Basically they are trying to paint a picture that the current plan will lead to massive clearcuts on National Forest land. Nothing could be further from the truth. I will try to explain the truth and maybe the word will get out. The truth is that the proposal reduces the number of Management Areas (MA) from 21 to 16. MAs 1 and 2 comprise nearly 700,000 acres, or 2/3, of the total forests. The reason the USFS put that much land into those two MAs is because those are the ones that allow the most management options. So why is that important? Because they looked at their own data and listened to the public.
There is a certain balance needed for a healthy forest, much as there is balance required in our individual lives. And just like when our lives and health get out of balance we get ill or have problems, the same is true for a forest. At one of the earlier public hearings the USFS presented data on the age class distribution of the entire forest. Over 900,000 acres, 90%, of the forest is over 70 years old. Only 35,000 acres is less than 20 years old. This is what wildlife needs the most. Do those figures point to a healthy forest? I think not.
By designating most of the acreage in MAs 1 and 2 they are simply recognizing a forest that is out of balance and those MAs offer the most management tools to include timber harvest and production, prescribed fire, and chemical treatment of invasive species. The environmentalists want the public to believe there will be full mountainsides of hundreds of acres clearcut. That will never happen. Yes, there may be some 5 – 10 acre clearcuts where needed for wildlife, there will also be some thinning, select cuts, and two stage regeneration. Those will be barely perceptible to the public. There will also be more prescribed burns to release tree seeds that need heat to begin to grow.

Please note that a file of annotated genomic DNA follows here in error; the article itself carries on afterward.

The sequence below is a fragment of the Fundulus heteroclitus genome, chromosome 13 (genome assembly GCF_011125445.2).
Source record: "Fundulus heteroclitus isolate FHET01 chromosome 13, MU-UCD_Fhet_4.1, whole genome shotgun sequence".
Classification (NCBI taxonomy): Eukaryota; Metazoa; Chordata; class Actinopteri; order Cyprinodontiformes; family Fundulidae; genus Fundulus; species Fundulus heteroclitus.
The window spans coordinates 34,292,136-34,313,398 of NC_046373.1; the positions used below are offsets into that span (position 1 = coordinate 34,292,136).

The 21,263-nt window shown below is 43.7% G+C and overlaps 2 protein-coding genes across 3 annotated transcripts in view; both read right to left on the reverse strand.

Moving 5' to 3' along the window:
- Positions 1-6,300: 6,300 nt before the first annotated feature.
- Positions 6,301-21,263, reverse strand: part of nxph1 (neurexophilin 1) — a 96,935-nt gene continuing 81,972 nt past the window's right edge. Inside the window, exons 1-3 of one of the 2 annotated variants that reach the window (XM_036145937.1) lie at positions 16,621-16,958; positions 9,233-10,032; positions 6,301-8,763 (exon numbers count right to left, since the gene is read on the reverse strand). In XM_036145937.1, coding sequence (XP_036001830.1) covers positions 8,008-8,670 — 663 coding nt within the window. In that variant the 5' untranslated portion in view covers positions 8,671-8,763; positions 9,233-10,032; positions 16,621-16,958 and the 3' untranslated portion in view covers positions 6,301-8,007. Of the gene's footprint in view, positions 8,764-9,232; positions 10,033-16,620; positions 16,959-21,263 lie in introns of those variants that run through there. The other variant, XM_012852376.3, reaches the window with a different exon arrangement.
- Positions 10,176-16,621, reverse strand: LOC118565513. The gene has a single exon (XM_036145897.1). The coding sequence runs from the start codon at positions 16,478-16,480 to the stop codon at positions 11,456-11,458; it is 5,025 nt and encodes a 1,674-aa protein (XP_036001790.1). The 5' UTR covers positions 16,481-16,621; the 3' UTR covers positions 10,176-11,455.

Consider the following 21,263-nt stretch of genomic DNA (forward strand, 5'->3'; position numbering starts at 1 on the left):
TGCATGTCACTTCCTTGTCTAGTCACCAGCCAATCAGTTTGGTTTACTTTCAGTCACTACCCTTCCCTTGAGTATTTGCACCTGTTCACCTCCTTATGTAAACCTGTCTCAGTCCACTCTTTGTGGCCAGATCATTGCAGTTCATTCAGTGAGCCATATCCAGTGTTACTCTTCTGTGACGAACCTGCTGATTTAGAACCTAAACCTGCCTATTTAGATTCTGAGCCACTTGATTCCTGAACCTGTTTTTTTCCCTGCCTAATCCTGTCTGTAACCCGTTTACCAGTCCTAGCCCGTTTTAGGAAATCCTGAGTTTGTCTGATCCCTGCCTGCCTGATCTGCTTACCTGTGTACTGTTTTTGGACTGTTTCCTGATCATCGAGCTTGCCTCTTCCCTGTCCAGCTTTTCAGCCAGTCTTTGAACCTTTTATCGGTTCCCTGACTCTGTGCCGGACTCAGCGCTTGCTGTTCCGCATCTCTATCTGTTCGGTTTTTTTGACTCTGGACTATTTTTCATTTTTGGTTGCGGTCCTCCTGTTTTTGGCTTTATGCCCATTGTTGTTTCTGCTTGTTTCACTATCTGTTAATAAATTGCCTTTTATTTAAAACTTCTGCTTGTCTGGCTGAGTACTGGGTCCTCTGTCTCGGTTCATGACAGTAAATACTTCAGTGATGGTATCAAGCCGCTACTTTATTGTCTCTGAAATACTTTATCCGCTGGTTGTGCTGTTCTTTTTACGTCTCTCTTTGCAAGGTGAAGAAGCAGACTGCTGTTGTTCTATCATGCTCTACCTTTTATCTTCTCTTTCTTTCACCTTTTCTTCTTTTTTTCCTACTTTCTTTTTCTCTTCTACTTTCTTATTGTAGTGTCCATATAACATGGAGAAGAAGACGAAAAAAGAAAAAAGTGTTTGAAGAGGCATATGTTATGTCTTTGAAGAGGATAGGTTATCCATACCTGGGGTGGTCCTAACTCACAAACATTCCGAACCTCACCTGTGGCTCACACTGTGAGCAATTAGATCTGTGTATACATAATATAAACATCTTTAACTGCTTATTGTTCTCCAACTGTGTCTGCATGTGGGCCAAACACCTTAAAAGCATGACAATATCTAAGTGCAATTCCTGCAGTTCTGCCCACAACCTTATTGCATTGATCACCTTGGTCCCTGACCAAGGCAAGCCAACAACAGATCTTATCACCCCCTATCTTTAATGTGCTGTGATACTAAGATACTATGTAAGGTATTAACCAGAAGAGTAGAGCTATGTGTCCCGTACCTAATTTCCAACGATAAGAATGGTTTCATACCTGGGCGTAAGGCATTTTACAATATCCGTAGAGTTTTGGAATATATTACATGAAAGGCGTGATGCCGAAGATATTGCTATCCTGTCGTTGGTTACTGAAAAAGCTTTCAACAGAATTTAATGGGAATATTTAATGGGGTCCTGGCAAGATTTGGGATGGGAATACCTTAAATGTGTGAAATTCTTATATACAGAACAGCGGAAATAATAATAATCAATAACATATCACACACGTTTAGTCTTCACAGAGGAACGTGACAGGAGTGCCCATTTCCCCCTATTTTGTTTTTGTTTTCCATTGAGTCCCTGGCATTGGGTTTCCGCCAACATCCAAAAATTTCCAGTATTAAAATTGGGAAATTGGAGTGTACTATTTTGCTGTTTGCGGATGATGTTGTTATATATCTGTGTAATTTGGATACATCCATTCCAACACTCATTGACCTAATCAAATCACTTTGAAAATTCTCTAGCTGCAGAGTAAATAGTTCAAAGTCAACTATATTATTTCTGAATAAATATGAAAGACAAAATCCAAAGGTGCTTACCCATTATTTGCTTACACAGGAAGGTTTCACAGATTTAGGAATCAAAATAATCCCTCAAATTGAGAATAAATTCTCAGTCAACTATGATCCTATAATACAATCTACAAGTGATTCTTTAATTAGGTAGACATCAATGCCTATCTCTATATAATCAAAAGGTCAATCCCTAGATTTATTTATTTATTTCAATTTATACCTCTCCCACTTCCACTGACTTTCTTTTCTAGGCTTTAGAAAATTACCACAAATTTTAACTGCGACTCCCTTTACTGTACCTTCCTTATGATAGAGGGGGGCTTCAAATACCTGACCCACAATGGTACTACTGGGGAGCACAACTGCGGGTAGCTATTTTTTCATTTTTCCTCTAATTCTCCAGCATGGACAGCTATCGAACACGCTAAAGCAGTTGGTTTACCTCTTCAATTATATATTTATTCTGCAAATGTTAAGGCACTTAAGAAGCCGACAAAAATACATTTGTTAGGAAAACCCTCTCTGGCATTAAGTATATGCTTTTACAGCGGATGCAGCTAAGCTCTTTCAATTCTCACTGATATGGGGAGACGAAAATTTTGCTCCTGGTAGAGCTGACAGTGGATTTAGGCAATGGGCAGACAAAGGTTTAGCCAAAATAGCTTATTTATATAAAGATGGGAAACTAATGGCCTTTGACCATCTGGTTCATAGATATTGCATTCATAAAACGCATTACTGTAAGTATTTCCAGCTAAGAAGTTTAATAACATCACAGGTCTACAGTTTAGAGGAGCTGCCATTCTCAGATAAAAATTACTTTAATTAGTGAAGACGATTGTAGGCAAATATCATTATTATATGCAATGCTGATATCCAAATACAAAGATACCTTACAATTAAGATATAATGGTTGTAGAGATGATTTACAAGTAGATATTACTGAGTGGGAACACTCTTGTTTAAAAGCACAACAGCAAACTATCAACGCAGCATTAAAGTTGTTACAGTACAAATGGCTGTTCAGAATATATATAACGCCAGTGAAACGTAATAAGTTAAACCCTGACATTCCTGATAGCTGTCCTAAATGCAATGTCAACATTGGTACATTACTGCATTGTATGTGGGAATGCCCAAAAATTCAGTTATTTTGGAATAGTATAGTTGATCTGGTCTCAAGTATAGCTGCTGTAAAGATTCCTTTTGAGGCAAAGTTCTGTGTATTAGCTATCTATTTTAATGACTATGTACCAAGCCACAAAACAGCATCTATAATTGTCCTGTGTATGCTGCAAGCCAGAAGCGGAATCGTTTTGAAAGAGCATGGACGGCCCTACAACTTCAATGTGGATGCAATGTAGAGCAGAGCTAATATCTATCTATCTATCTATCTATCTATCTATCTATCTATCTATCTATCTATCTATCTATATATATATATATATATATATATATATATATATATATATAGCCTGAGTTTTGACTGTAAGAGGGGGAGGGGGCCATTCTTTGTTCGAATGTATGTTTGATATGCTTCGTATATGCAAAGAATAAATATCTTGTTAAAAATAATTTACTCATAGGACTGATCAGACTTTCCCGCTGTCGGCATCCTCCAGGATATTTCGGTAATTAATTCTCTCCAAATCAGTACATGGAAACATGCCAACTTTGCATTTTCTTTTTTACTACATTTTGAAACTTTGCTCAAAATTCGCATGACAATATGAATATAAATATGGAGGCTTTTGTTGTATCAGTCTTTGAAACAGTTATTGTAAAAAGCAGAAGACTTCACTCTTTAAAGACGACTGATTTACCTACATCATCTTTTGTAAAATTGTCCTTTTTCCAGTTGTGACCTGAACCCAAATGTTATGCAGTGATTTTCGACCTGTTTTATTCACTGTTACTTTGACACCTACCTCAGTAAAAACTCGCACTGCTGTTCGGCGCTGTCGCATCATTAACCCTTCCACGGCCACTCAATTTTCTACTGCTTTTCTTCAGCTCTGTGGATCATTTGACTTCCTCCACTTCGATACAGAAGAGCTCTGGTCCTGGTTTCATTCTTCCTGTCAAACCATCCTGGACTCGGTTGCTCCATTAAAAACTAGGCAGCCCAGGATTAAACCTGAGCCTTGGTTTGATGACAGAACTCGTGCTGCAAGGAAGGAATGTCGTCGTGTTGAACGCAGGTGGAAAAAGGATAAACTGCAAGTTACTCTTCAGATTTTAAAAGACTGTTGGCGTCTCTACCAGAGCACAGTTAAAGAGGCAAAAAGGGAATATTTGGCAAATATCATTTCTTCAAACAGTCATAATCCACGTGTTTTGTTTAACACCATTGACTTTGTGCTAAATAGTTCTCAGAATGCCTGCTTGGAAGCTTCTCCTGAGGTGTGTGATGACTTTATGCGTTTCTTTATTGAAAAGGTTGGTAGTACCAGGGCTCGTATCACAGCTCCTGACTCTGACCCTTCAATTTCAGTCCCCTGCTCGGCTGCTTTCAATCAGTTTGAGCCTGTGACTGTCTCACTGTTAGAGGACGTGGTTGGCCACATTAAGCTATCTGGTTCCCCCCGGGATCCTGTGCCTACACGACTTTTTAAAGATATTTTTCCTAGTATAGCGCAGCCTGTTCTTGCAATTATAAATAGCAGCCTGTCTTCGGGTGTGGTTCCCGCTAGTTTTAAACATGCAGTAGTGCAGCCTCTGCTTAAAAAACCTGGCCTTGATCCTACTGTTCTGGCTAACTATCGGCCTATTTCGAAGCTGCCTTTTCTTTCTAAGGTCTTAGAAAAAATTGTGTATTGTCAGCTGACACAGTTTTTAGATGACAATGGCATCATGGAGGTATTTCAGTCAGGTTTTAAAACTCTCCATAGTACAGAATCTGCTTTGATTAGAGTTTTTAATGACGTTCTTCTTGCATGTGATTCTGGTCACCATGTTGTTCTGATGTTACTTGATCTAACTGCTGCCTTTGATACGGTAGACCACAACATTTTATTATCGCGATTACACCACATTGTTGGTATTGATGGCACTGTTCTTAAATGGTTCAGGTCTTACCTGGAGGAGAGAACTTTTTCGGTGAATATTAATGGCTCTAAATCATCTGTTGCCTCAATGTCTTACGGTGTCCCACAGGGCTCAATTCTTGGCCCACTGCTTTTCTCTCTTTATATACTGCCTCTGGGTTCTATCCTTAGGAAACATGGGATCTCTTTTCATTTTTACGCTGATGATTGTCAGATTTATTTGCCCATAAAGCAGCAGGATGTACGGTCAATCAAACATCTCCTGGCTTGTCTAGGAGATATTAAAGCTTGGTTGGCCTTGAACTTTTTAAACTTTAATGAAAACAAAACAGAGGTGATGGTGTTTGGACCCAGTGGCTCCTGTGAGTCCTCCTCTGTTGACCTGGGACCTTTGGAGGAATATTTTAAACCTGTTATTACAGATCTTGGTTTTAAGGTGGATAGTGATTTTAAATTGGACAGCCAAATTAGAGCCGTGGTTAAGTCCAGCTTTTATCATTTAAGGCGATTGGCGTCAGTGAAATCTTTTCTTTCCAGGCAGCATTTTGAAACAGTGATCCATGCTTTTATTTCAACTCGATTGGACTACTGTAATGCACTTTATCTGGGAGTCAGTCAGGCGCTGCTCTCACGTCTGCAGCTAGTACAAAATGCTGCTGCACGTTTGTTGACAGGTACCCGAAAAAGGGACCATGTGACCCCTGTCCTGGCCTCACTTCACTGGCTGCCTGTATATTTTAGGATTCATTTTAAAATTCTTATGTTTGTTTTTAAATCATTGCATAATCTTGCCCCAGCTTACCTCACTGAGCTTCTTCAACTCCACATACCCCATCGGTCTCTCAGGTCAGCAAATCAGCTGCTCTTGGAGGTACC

Now let’s get to the second part where they listened to the public. A funny thing happened during the public meeting process and the irony escaped the environmentalist since their heads were about to explode. Basically, they got the process they wanted. They just didn’t get the result they wanted because conservationists, a.k.a. hunters, showed up and let the USFS know they wanted more wildlife habitat.
There was a time when the District Ranger, a school trainer and well experienced professional Forester, made the decisions on how to manage his/her piece of property. That is the European model on which President Roosevelt and the first USFS Chief Gifford Pinchot based the USFS. That wasn’t good enough for the environmentalists so through legal proceeding and procedural appeals they have changed the management of our forests to this cumbersome public input process. That is what they wanted. What they did not anticipate is that those who really care about a healthy forest, hunters along with conservation groups like The Ruffed Grouse Society and others, would encourage their members to get involved in record numbers. So the public has spoken and the data supports it: we want a healthy forest that is managed for wildlife habitat.
So when your friends run up with their hair on fire about how the USFS is going to massively cut down our forests, tell them to take a deep breath and then give them the truth. Let’s all remember something: We are visitors to the forests, wildlife spend their lives there. Who should have priority in the management?